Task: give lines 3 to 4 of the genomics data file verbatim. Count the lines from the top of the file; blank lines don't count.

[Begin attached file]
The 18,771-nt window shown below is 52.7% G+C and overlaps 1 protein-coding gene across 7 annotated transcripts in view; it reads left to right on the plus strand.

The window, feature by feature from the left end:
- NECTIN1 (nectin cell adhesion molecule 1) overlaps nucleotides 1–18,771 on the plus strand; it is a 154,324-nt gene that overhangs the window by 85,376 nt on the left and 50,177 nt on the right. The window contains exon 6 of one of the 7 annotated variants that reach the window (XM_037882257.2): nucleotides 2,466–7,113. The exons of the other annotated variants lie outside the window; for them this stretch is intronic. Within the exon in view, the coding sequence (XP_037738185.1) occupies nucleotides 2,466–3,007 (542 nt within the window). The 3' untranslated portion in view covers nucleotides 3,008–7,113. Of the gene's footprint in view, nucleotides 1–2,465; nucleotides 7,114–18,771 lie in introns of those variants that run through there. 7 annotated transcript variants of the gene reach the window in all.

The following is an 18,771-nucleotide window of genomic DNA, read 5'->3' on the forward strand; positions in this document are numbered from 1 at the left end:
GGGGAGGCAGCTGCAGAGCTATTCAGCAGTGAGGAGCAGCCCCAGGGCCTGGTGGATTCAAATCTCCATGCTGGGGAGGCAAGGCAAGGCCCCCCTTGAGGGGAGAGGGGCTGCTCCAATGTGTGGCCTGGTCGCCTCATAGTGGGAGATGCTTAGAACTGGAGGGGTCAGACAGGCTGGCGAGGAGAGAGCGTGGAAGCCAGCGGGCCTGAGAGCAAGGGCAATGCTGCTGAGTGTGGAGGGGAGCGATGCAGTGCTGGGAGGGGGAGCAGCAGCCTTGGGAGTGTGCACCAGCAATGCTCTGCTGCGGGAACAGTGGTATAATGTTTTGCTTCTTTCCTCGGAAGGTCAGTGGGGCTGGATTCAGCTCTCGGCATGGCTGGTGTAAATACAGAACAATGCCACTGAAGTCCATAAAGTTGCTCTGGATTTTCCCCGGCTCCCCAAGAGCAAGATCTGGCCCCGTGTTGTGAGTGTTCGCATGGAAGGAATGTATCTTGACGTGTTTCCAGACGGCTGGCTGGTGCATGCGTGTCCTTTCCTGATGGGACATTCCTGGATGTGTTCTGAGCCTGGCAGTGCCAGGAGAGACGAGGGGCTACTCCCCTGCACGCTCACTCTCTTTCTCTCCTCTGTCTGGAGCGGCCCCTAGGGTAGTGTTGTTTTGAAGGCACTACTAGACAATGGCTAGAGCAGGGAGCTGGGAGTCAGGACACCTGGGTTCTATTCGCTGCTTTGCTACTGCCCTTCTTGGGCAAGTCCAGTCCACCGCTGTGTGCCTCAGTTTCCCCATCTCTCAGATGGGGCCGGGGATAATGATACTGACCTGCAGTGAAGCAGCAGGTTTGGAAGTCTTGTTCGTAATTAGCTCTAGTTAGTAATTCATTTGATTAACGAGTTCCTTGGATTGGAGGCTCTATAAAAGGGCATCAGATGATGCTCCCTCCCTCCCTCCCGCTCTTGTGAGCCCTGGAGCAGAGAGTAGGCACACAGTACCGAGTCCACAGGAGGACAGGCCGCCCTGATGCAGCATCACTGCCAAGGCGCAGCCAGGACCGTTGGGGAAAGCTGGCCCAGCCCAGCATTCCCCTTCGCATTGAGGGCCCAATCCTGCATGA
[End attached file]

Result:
- NECTIN1 (nectin cell adhesion molecule 1) overlaps nucleotides 1–18,771 on the plus strand; it is a 154,324-nt gene that overhangs the window by 85,376 nt on the left and 50,177 nt on the right. The window contains exon 6 of one of the 7 annotated variants that reach the window (XM_037882257.2): nucleotides 2,466–7,113. The exons of the other annotated variants lie outside the window; for them this stretch is intronic. Within the exon in view, the coding sequence (XP_037738185.1) occupies nucleotides 2,466–3,007 (542 nt within the window). The 3' untranslated portion in view covers nucleotides 3,008–7,113. Of the gene's footprint in view, nucleotides 1–2,465; nucleotides 7,114–18,771 lie in introns of those variants that run through there. 7 annotated transcript variants of the gene reach the window in all.

The following is an 18,771-nucleotide window of genomic DNA, read 5'->3' on the forward strand; positions in this document are numbered from 1 at the left end: